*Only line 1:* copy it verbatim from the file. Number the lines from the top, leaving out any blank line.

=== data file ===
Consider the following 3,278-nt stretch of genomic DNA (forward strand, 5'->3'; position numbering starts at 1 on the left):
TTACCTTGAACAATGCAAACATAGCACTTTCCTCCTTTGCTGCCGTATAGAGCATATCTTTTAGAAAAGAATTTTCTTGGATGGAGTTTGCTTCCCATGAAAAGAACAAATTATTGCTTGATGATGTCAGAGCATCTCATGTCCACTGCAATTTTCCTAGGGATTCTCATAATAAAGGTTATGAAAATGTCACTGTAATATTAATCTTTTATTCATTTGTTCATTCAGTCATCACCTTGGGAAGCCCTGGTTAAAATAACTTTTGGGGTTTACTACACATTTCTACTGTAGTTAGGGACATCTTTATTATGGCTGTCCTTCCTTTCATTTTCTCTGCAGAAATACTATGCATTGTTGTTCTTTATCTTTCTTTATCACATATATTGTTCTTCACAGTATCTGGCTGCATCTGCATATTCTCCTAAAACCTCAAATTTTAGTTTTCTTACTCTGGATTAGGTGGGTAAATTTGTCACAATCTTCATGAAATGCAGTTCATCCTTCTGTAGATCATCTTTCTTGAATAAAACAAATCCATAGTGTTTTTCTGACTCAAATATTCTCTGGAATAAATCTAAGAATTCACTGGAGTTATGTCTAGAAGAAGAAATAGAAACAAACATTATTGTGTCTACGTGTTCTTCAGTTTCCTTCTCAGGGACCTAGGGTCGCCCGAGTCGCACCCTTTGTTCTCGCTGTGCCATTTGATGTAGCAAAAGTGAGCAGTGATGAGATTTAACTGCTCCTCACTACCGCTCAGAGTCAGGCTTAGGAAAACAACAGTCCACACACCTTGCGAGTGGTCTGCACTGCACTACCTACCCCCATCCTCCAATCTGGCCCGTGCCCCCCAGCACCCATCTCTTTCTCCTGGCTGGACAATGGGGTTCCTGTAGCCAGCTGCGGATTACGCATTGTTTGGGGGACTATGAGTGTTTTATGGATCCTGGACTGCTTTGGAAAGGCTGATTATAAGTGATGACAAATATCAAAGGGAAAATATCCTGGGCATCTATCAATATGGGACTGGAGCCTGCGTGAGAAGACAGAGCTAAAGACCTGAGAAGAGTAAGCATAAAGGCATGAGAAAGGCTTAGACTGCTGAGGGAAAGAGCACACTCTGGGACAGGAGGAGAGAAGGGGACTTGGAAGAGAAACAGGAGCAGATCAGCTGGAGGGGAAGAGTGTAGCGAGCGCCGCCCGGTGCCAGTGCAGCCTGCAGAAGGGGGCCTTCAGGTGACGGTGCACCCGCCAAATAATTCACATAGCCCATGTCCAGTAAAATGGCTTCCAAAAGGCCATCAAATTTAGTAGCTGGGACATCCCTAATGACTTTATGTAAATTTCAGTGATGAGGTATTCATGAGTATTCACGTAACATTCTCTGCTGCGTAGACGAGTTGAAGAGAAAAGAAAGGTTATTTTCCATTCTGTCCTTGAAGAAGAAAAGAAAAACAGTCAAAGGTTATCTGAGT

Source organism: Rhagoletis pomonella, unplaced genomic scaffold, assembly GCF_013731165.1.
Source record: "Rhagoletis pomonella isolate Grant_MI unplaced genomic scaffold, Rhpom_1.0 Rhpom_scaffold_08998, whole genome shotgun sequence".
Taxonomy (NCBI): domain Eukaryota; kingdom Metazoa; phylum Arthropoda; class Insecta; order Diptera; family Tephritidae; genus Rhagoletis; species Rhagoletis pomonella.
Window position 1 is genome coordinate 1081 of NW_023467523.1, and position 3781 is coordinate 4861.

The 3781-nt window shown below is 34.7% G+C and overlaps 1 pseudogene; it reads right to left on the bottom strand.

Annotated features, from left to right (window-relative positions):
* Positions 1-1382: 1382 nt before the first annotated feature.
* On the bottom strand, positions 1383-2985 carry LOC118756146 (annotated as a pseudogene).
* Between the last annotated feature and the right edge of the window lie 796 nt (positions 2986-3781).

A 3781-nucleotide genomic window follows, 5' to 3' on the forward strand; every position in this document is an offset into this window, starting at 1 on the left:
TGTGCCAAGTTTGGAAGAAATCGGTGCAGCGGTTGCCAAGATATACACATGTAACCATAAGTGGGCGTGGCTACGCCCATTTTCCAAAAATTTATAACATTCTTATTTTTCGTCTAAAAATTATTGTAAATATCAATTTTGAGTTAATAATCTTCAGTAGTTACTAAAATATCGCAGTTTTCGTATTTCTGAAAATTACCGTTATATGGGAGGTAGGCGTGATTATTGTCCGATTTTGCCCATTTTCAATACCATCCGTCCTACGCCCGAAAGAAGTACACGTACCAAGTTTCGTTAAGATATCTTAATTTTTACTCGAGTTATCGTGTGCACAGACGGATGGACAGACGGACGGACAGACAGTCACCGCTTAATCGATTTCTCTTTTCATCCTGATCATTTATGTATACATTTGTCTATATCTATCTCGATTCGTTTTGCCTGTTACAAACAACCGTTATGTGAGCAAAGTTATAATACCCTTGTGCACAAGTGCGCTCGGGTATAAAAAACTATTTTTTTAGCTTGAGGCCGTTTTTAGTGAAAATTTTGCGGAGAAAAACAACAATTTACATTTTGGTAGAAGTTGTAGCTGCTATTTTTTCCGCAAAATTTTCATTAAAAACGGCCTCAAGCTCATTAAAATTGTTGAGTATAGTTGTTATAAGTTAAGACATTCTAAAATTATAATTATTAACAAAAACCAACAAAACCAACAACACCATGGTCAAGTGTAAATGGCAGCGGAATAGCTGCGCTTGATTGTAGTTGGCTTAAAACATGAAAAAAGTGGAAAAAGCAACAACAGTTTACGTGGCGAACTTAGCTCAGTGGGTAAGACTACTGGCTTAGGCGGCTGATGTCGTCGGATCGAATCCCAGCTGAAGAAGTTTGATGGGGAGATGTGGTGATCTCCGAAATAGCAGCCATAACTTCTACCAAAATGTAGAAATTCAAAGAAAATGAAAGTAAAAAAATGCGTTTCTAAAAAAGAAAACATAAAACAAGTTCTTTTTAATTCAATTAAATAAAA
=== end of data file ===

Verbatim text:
Consider the following 3,278-nt stretch of genomic DNA (forward strand, 5'->3'; position numbering starts at 1 on the left):